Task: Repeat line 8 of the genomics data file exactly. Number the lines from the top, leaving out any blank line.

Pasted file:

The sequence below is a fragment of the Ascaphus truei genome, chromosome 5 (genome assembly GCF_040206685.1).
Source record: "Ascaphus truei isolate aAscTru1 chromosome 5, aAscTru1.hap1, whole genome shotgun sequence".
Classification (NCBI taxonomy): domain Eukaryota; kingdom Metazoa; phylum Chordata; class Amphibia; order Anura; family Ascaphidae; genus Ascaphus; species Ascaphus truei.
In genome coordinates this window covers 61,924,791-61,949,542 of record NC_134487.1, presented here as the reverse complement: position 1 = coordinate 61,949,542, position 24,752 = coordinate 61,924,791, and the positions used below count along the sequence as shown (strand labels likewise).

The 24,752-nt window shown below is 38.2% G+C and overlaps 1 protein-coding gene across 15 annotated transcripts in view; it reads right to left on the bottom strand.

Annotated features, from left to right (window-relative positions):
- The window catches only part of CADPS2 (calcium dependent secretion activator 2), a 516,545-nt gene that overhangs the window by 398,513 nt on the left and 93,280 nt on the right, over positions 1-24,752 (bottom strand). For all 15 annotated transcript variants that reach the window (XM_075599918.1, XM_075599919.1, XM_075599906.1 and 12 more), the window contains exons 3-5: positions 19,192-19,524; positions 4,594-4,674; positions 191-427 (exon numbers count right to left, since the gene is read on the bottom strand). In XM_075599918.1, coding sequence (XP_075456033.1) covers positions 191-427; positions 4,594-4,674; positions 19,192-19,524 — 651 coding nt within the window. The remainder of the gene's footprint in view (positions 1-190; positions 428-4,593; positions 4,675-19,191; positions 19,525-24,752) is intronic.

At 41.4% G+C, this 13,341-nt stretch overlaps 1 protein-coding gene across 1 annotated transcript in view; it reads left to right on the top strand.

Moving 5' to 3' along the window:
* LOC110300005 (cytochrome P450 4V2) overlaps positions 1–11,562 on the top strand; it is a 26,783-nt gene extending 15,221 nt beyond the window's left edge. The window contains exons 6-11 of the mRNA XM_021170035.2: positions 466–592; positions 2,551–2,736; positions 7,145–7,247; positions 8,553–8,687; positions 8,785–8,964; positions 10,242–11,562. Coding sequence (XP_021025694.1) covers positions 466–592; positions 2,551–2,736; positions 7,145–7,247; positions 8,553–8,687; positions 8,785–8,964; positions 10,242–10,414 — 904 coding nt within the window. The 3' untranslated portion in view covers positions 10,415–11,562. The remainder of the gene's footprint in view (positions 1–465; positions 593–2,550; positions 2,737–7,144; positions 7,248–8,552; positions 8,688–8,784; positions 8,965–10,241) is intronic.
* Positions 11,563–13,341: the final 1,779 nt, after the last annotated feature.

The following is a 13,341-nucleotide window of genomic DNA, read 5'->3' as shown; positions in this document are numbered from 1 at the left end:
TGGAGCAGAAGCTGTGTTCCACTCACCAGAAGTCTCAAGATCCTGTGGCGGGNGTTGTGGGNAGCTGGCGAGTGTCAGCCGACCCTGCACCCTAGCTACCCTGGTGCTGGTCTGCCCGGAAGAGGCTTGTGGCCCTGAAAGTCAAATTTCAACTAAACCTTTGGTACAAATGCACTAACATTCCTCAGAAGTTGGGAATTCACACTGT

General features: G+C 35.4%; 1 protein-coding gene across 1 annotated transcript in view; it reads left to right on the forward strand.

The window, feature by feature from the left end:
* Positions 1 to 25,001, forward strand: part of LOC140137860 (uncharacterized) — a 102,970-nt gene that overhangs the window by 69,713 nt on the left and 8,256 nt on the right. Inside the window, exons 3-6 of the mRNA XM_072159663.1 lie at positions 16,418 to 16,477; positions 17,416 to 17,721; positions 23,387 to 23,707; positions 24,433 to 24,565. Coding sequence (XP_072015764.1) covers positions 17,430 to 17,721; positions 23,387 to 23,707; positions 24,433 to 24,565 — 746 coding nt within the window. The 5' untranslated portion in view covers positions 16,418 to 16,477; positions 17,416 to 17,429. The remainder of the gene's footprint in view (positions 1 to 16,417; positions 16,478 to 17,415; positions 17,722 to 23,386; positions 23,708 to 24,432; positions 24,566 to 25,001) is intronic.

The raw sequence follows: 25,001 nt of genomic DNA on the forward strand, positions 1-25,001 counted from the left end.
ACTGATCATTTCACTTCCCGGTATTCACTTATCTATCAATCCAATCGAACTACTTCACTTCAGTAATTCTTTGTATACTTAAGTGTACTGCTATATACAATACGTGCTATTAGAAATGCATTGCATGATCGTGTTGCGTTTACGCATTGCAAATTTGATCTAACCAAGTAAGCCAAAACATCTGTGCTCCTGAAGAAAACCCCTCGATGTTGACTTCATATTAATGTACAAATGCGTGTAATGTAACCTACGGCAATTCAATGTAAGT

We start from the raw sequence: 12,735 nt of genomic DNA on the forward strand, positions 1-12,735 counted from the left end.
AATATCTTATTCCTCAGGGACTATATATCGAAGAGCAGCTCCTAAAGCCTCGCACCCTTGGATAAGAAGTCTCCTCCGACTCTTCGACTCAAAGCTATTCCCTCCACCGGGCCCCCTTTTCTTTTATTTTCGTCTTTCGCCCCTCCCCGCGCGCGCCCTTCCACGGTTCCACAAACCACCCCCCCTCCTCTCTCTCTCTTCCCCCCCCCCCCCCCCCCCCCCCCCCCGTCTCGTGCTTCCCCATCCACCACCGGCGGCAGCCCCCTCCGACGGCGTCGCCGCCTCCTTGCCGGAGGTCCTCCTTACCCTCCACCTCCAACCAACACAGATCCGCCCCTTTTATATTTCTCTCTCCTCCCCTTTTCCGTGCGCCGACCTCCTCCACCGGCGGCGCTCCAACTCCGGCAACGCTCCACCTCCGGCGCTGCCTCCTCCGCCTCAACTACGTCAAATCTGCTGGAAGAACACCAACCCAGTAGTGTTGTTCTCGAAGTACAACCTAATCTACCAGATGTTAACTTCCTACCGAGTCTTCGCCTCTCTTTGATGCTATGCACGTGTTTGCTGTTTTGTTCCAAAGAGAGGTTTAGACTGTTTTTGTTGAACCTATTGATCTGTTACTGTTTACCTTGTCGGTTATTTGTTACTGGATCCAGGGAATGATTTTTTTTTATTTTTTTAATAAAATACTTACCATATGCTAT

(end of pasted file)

At 41.4% G+C, this 13,341-nt stretch overlaps 1 protein-coding gene across 1 annotated transcript in view; it reads left to right on the top strand.